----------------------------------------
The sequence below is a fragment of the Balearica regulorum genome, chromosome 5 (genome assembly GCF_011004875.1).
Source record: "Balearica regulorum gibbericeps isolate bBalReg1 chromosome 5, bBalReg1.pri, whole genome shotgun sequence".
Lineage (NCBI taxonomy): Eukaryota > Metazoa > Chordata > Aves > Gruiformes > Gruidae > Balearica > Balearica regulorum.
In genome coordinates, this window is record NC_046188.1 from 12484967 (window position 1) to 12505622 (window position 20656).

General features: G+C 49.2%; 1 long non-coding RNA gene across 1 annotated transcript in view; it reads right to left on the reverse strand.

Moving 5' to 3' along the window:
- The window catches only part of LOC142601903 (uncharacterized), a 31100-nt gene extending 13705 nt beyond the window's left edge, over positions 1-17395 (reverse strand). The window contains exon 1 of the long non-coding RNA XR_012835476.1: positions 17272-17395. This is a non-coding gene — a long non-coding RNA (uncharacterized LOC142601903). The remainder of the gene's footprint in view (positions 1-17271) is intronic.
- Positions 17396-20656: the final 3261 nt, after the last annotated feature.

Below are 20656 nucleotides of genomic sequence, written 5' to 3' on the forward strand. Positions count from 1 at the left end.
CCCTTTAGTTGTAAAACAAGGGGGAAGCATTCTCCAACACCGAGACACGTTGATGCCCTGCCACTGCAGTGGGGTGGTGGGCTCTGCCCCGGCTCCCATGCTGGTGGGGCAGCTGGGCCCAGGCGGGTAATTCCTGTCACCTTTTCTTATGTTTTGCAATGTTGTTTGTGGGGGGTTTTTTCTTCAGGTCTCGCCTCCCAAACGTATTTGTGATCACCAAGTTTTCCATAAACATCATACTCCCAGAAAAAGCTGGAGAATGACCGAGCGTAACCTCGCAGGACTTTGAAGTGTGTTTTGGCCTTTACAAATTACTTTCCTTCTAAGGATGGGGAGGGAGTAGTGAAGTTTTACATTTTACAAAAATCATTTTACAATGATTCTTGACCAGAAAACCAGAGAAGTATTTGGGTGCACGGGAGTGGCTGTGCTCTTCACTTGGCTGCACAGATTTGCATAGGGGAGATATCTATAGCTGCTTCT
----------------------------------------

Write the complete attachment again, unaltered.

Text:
The sequence below is a fragment of the Balearica regulorum genome, chromosome 5 (genome assembly GCF_011004875.1).
Source record: "Balearica regulorum gibbericeps isolate bBalReg1 chromosome 5, bBalReg1.pri, whole genome shotgun sequence".
Lineage (NCBI taxonomy): Eukaryota > Metazoa > Chordata > Aves > Gruiformes > Gruidae > Balearica > Balearica regulorum.
In genome coordinates, this window is record NC_046188.1 from 12484967 (window position 1) to 12505622 (window position 20656).

General features: G+C 49.2%; 1 long non-coding RNA gene across 1 annotated transcript in view; it reads right to left on the reverse strand.

Moving 5' to 3' along the window:
- The window catches only part of LOC142601903 (uncharacterized), a 31100-nt gene extending 13705 nt beyond the window's left edge, over positions 1-17395 (reverse strand). The window contains exon 1 of the long non-coding RNA XR_012835476.1: positions 17272-17395. This is a non-coding gene — a long non-coding RNA (uncharacterized LOC142601903). The remainder of the gene's footprint in view (positions 1-17271) is intronic.
- Positions 17396-20656: the final 3261 nt, after the last annotated feature.

Below are 20656 nucleotides of genomic sequence, written 5' to 3' on the forward strand. Positions count from 1 at the left end.
CCCTTTAGTTGTAAAACAAGGGGGAAGCATTCTCCAACACCGAGACACGTTGATGCCCTGCCACTGCAGTGGGGTGGTGGGCTCTGCCCCGGCTCCCATGCTGGTGGGGCAGCTGGGCCCAGGCGGGTAATTCCTGTCACCTTTTCTTATGTTTTGCAATGTTGTTTGTGGGGGGTTTTTTCTTCAGGTCTCGCCTCCCAAACGTATTTGTGATCACCAAGTTTTCCATAAACATCATACTCCCAGAAAAAGCTGGAGAATGACCGAGCGTAACCTCGCAGGACTTTGAAGTGTGTTTTGGCCTTTACAAATTACTTTCCTTCTAAGGATGGGGAGGGAGTAGTGAAGTTTTACATTTTACAAAAATCATTTTACAATGATTCTTGACCAGAAAACCAGAGAAGTATTTGGGTGCACGGGAGTGGCTGTGCTCTTCACTTGGCTGCACAGATTTGCATAGGGGAGATATCTATAGCTGCTTCT